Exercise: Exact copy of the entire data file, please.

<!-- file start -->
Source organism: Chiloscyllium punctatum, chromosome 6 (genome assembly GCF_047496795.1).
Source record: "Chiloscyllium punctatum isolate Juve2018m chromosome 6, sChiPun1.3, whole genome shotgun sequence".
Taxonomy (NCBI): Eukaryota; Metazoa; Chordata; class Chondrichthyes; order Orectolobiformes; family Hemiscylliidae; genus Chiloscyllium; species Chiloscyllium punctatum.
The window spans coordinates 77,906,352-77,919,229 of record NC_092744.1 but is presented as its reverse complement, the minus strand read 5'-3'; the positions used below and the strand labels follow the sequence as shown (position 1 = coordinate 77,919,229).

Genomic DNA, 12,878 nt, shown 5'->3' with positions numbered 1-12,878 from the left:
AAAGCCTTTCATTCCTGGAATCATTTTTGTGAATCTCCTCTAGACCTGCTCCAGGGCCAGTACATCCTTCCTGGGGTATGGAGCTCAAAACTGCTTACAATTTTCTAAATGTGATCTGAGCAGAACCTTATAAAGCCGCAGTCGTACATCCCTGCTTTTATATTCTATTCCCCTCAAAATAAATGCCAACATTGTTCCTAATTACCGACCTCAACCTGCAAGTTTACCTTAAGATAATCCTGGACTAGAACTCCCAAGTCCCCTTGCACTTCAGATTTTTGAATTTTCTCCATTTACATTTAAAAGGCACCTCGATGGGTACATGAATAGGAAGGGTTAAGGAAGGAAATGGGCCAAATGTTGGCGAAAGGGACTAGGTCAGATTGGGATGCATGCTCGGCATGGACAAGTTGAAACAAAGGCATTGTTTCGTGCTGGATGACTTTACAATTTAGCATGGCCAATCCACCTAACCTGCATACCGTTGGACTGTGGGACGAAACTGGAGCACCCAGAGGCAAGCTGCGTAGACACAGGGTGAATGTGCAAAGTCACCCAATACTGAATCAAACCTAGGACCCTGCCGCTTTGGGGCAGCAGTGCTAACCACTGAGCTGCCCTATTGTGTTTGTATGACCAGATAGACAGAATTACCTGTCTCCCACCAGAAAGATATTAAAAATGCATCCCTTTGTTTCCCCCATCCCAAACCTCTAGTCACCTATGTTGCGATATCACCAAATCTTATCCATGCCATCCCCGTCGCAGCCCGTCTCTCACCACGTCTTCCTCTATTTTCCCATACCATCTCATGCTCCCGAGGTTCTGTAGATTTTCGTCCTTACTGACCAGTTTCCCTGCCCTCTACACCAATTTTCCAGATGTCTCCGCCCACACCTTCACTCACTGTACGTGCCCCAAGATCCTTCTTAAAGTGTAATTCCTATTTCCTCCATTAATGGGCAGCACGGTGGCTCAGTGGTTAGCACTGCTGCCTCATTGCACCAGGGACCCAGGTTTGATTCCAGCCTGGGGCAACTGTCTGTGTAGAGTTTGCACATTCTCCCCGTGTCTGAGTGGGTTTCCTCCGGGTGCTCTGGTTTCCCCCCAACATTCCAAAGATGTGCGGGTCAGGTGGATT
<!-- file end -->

Source organism: Chiloscyllium punctatum, chromosome 6 (genome assembly GCF_047496795.1).
Source record: "Chiloscyllium punctatum isolate Juve2018m chromosome 6, sChiPun1.3, whole genome shotgun sequence".
Taxonomy (NCBI): Eukaryota; Metazoa; Chordata; class Chondrichthyes; order Orectolobiformes; family Hemiscylliidae; genus Chiloscyllium; species Chiloscyllium punctatum.
The window spans coordinates 77,906,352-77,919,229 of record NC_092744.1 but is presented as its reverse complement, the minus strand read 5'-3'; the positions used below and the strand labels follow the sequence as shown (position 1 = coordinate 77,919,229).

Genomic DNA, 12,878 nt, shown 5'->3' with positions numbered 1-12,878 from the left:
AAAGCCTTTCATTCCTGGAATCATTTTTGTGAATCTCCTCTAGACCTGCTCCAGGGCCAGTACATCCTTCCTGGGGTATGGAGCTCAAAACTGCTTACAATTTTCTAAATGTGATCTGAGCAGAACCTTATAAAGCCGCAGTCGTACATCCCTGCTTTTATATTCTATTCCCCTCAAAATAAATGCCAACATTGTTCCTAATTACCGACCTCAACCTGCAAGTTTACCTTAAGATAATCCTGGACTAGAACTCCCAAGTCCCCTTGCACTTCAGATTTTTGAATTTTCTCCATTTACATTTAAAAGGCACCTCGATGGGTACATGAATAGGAAGGGTTAAGGAAGGAAATGGGCCAAATGTTGGCGAAAGGGACTAGGTCAGATTGGGATGCATGCTCGGCATGGACAAGTTGAAACAAAGGCATTGTTTCGTGCTGGATGACTTTACAATTTAGCATGGCCAATCCACCTAACCTGCATACCGTTGGACTGTGGGACGAAACTGGAGCACCCAGAGGCAAGCTGCGTAGACACAGGGTGAATGTGCAAAGTCACCCAATACTGAATCAAACCTAGGACCCTGCCGCTTTGGGGCAGCAGTGCTAACCACTGAGCTGCCCTATTGTGTTTGTATGACCAGATAGACAGAATTACCTGTCTCCCACCAGAAAGATATTAAAAATGCATCCCTTTGTTTCCCCCATCCCAAACCTCTAGTCACCTATGTTGCGATATCACCAAATCTTATCCATGCCATCCCCGTCGCAGCCCGTCTCTCACCACGTCTTCCTCTATTTTCCCATACCATCTCATGCTCCCGAGGTTCTGTAGATTTTCGTCCTTACTGACCAGTTTCCCTGCCCTCTACACCAATTTTCCAGATGTCTCCGCCCACACCTTCACTCACTGTACGTGCCCCAAGATCCTTCTTAAAGTGTAATTCCTATTTCCTCCATTAATGGGCAGCACGGTGGCTCAGTGGTTAGCACTGCTGCCTCATTGCACCAGGGACCCAGGTTTGATTCCAGCCTGGGGCAACTGTCTGTGTAGAGTTTGCACATTCTCCCCGTGTCTGAGTGGGTTTCCTCCGGGTGCTCTGGTTTCCCCCCAACATTCCAAAGATGTGCGGGTCAGGTGGATT